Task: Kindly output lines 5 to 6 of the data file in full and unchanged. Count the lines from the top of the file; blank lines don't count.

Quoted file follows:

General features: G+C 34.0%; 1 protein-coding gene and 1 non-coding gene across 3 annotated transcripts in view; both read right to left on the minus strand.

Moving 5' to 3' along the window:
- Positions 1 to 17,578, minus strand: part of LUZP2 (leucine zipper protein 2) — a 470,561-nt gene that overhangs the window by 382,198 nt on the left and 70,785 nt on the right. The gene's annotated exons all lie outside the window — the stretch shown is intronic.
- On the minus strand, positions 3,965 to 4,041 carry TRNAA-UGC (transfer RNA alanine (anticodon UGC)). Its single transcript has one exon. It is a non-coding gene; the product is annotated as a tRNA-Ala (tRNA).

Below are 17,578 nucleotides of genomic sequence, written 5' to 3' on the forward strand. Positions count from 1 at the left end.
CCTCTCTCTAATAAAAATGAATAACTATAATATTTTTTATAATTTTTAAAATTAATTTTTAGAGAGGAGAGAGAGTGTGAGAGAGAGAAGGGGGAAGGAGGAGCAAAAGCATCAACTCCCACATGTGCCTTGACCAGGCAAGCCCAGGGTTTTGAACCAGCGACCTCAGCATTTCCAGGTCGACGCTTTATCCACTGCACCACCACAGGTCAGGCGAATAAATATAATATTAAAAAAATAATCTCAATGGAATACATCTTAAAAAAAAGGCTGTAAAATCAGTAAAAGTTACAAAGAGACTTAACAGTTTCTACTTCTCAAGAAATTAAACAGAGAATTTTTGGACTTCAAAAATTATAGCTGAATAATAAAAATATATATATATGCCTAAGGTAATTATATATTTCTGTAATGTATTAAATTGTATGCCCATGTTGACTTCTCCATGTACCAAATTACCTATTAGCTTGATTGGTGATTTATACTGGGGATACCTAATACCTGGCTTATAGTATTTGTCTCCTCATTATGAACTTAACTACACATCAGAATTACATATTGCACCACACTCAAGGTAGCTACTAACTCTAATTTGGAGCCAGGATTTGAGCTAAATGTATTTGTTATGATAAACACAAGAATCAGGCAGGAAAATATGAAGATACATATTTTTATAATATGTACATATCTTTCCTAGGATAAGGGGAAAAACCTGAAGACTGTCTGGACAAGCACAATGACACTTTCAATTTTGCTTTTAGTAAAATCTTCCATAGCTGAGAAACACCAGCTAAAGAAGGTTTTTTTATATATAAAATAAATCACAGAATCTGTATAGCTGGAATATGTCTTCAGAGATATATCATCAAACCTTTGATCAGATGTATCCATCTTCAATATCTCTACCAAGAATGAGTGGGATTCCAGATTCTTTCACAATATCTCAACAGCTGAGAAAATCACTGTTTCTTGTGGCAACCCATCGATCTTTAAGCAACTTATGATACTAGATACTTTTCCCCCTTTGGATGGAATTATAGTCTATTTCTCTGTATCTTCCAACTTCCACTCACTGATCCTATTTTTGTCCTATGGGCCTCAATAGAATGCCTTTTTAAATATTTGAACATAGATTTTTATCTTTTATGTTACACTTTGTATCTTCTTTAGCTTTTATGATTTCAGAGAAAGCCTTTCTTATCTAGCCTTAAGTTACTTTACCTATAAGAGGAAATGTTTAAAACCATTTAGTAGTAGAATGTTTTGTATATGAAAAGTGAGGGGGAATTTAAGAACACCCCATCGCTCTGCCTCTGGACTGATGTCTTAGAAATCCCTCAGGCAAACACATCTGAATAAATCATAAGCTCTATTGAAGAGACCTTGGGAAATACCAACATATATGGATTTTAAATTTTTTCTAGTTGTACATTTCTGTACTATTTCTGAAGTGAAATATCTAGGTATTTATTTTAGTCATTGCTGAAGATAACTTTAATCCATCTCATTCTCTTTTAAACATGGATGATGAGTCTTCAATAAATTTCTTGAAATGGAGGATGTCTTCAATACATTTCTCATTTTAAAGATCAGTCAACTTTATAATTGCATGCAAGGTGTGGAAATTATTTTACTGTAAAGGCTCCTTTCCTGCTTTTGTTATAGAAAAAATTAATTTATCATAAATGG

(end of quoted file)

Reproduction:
Below are 17,578 nucleotides of genomic sequence, written 5' to 3' on the forward strand. Positions count from 1 at the left end.
CCTCTCTCTAATAAAAATGAATAACTATAATATTTTTTATAATTTTTAAAATTAATTTTTAGAGAGGAGAGAGAGTGTGAGAGAGAGAAGGGGGAAGGAGGAGCAAAAGCATCAACTCCCACATGTGCCTTGACCAGGCAAGCCCAGGGTTTTGAACCAGCGACCTCAGCATTTCCAGGTCGACGCTTTATCCACTGCACCACCACAGGTCAGGCGAATAAATATAATATTAAAAAAATAATCTCAATGGAATACATCTTAAAAAAAAGGCTGTAAAATCAGTAAAAGTTACAAAGAGACTTAACAGTTTCTACTTCTCAAGAAATTAAACAGAGAATTTTTGGACTTCAAAAATTATAGCTGAATAATAAAAATATATATATATGCCTAAGGTAATTATATATTTCTGTAATGTATTAAATTGTATGCCCATGTTGACTTCTCCATGTACCAAATTACCTATTAGCTTGATTGGTGATTTATACTGGGGATACCTAATACCTGGCTTATAGTATTTGTCTCCTCATTATGAACTTAACTACACATCAGAATTACATATTGCACCACACTCAAGGTAGCTACTAACTCTAATTTGGAGCCAGGATTTGAGCTAAATGTATTTGTTATGATAAACACAAGAATCAGGCAGGAAAATATGAAGATACATATTTTTATAATATGTACATATCTTTCCTAGGATAAGGGGAAAAACCTGAAGACTGTCTGGACAAGCACAATGACACTTTCAATTTTGCTTTTAGTAAAATCTTCCATAGCTGAGAAACACCAGCTAAAGAAGGTTTTTTTATATATAAAATAAATCACAGAATCTGTATAGCTGGAATATGTCTTCAGAGATATATCATCAAACCTTTGATCAGATGTATCCATCTTCAATATCTCTACCAAGAATGAGTGGGATTCCAGATTCTTTCACAATATCTCAACAGCTGAGAAAATCACTGTTTCTTGTGGCAACCCATCGATCTTTAAGCAACTTATGATACTAGATACTTTTCCCCCTTTGGATGGAATTATAGTCTATTTCTCTGTATCTTCCAACTTCCACTCACTGATCCTATTTTTGTCCTATGGGCCTCAATAGAATGCCTTTTTAAATATTTGAACATAGATTTTTATCTTTTATGTTACACTTTGTATCTTCTTTAGCTTTTATGATTTCAGAGAAAGCCTTTCTTATCTAGCCTTAAGTTACTTTACCTATAAGAGGAAATGTTTAAAACCATTTAGTAGTAGAATGTTTTGTATATGAAAAGTGAGGGGGAATTTAAGAACACCCCATCGCTCTGCCTCTGGACTGATGTCTTAGAAATCCCTCAGGCAAACACATCTGAATAAATCATAAGCTCTATTGAAGAGACCTTGGGAAATACCAACATATATGGATTTTAAATTTTTTCTAGTTGTACATTTCTGTACTATTTCTGAAGTGAAATATCTAGGTATTTATTTTAGTCATTGCTGAAGATAACTTTAATCCATCTCATTCTCTTTTAAACATGGATGATGAGTCTTCAATAAATTTCTTGAAATGGAGGATGTCTTCAATACATTTCTCATTTTAAAGATCAGTCAACTTTATAATTGCATGCAAGGTGTGGAAATTATTTTACTGTAAAGGCTCCTTTCCTGCTTTTGTTATAGAAAAAATTAATTTATCATAAATGG